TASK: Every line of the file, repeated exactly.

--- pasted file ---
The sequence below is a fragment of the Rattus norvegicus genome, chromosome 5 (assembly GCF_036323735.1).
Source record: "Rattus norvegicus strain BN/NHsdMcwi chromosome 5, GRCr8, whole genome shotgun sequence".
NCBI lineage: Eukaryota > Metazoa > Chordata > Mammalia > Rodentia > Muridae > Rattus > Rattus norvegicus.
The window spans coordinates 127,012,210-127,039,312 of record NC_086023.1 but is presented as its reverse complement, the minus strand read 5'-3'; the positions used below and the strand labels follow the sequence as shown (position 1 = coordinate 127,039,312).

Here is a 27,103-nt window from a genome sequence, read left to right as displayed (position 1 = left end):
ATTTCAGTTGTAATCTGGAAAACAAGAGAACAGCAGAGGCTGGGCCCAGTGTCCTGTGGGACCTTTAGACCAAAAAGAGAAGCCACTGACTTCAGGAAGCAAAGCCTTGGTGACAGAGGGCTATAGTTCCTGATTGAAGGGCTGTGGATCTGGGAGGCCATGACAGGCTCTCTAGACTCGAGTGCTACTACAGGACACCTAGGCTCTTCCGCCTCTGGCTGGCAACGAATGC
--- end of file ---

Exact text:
The sequence below is a fragment of the Rattus norvegicus genome, chromosome 5 (assembly GCF_036323735.1).
Source record: "Rattus norvegicus strain BN/NHsdMcwi chromosome 5, GRCr8, whole genome shotgun sequence".
NCBI lineage: Eukaryota > Metazoa > Chordata > Mammalia > Rodentia > Muridae > Rattus > Rattus norvegicus.
The window spans coordinates 127,012,210-127,039,312 of record NC_086023.1 but is presented as its reverse complement, the minus strand read 5'-3'; the positions used below and the strand labels follow the sequence as shown (position 1 = coordinate 127,039,312).

Here is a 27,103-nt window from a genome sequence, read left to right as displayed (position 1 = left end):
ATTTCAGTTGTAATCTGGAAAACAAGAGAACAGCAGAGGCTGGGCCCAGTGTCCTGTGGGACCTTTAGACCAAAAAGAGAAGCCACTGACTTCAGGAAGCAAAGCCTTGGTGACAGAGGGCTATAGTTCCTGATTGAAGGGCTGTGGATCTGGGAGGCCATGACAGGCTCTCTAGACTCGAGTGCTACTACAGGACACCTAGGCTCTTCCGCCTCTGGCTGGCAACGAATGC